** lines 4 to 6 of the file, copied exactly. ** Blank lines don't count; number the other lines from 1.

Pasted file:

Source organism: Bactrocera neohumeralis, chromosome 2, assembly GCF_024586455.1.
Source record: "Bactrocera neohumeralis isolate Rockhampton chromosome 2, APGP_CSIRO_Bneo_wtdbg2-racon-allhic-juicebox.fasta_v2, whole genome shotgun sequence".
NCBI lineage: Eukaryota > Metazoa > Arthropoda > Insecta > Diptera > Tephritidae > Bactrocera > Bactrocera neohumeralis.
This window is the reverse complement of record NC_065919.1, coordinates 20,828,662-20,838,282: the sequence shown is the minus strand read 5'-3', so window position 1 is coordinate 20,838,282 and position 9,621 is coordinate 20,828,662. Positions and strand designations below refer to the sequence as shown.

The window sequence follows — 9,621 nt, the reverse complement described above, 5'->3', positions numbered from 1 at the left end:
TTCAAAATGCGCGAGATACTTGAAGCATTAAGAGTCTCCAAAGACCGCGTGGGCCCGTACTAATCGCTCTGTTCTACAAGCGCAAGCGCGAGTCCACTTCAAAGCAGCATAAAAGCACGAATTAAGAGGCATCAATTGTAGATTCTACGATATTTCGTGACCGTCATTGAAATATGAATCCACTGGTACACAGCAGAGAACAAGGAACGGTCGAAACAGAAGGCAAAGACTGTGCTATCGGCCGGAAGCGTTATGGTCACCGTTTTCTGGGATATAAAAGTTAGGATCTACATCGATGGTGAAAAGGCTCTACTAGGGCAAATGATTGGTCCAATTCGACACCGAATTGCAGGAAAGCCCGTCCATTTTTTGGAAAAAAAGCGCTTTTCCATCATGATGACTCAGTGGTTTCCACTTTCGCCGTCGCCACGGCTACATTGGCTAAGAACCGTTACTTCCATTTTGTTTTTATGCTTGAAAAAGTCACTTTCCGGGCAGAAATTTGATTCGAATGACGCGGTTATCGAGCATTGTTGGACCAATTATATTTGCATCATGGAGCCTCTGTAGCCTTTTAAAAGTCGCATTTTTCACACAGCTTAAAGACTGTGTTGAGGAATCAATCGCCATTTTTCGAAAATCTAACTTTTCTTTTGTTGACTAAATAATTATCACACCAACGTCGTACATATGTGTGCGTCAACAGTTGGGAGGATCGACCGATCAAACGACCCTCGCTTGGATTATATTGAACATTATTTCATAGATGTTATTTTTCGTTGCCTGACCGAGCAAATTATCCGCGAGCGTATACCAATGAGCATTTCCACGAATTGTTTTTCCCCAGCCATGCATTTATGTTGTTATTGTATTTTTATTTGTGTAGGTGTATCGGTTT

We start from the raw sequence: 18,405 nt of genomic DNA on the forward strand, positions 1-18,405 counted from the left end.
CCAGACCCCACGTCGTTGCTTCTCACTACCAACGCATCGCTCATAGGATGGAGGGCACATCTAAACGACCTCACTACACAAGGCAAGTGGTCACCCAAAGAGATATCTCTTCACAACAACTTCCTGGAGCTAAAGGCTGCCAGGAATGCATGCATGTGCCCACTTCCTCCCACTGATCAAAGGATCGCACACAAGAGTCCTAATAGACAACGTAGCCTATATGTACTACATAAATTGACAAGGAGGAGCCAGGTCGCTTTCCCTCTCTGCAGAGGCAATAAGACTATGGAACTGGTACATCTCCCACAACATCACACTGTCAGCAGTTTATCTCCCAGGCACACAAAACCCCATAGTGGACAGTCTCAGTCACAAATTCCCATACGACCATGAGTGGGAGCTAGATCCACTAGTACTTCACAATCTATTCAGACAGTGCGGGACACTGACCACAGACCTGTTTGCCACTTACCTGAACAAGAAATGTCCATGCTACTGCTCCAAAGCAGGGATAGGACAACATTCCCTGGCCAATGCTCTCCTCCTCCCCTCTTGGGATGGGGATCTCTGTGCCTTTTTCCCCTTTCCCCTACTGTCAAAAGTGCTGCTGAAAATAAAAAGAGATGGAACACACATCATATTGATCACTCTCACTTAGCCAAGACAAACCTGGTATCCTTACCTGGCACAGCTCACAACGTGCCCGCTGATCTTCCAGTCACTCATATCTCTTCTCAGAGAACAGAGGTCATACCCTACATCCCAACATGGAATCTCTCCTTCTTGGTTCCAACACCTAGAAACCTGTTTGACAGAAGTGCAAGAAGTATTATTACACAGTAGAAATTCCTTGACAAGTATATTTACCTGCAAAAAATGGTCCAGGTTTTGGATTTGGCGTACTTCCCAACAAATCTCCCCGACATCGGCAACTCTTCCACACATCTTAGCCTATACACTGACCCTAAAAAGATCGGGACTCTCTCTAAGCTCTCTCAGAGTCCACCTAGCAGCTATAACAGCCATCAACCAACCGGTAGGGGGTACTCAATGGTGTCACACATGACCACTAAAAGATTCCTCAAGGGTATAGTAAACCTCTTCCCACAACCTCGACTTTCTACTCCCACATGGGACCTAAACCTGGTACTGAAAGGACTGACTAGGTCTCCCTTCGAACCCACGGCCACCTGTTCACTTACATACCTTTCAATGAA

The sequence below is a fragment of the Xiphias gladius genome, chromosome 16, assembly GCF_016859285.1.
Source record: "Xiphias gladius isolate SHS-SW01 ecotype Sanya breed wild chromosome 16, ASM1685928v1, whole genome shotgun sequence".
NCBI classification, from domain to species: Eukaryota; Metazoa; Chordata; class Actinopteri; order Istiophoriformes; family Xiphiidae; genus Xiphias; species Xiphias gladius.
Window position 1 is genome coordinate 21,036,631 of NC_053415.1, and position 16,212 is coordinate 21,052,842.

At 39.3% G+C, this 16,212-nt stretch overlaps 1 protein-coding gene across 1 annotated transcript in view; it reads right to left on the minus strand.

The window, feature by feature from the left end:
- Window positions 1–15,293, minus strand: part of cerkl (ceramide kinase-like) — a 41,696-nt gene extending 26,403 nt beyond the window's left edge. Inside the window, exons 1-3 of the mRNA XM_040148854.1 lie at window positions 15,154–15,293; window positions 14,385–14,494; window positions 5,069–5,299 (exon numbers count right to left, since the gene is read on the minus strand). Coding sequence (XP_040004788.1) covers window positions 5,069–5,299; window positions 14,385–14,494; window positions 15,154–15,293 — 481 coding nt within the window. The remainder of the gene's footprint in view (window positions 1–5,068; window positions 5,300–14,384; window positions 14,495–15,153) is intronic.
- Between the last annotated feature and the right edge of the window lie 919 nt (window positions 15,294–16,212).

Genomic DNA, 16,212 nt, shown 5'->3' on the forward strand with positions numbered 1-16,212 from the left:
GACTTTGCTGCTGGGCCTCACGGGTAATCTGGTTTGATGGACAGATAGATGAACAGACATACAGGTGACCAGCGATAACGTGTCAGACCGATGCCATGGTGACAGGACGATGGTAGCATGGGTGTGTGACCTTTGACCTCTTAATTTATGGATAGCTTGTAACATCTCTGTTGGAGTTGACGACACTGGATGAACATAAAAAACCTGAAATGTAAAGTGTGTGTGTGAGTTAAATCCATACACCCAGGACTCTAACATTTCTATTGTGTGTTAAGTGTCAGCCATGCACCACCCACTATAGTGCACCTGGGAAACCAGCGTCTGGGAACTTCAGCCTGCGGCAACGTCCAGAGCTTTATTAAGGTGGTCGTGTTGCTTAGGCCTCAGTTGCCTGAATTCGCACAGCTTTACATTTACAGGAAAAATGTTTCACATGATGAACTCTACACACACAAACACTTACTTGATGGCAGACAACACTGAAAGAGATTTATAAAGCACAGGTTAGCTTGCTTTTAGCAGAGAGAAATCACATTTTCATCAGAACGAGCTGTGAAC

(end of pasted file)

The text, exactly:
This window is the reverse complement of record NC_065919.1, coordinates 20,828,662-20,838,282: the sequence shown is the minus strand read 5'-3', so window position 1 is coordinate 20,838,282 and position 9,621 is coordinate 20,828,662. Positions and strand designations below refer to the sequence as shown.

The window sequence follows — 9,621 nt, the reverse complement described above, 5'->3', positions numbered from 1 at the left end:
TTCAAAATGCGCGAGATACTTGAAGCATTAAGAGTCTCCAAAGACCGCGTGGGCCCGTACTAATCGCTCTGTTCTACAAGCGCAAGCGCGAGTCCACTTCAAAGCAGCATAAAAGCACGAATTAAGAGGCATCAATTGTAGATTCTACGATATTTCGTGACCGTCATTGAAATATGAATCCACTGGTACACAGCAGAGAACAAGGAACGGTCGAAACAGAAGGCAAAGACTGTGCTATCGGCCGGAAGCGTTATGGTCACCGTTTTCTGGGATATAAAAGTTAGGATCTACATCGATGGTGAAAAGGCTCTACTAGGGCAAATGATTGGTCCAATTCGACACCGAATTGCAGGAAAGCCCGTCCATTTTTTGGAAAAAAAGCGCTTTTCCATCATGATGACTCAGTGGTTTCCACTTTCGCCGTCGCCACGGCTACATTGGCTAAGAACCGTTACTTCCATTTTGTTTTTATGCTTGAAAAAGTCACTTTCCGGGCAGAAATTTGATTCGAATGACGCGGTTATCGAGCATTGTTGGACCAATTATATTTGCATCATGGAGCCTCTGTAGCCTTTTAAAAGTCGCATTTTTCACACAGCTTAAAGACTGTGTTGAGGAATCAATCGCCATTTTTCGAAAATCTAACTTTTCTTTTGTTGACTAAATAATTATCACACCAACGTCGTACATATGTGTGCGTCAACAGTTGGGAGGATCGACCGATCAAACGACCCTCGCTTGGATTATATTGAACATTATTTCATAGATGTTATTTTTCGTTGCCTGACCGAGCAAATTATCCGCGAGCGTATACCAATGAGCATTTCCACGAATTGTTTTTCCCCAGCCATGCATTTATGTTGTTATTGTATTTTTATTTGTGTAGGTGTATCGGTTT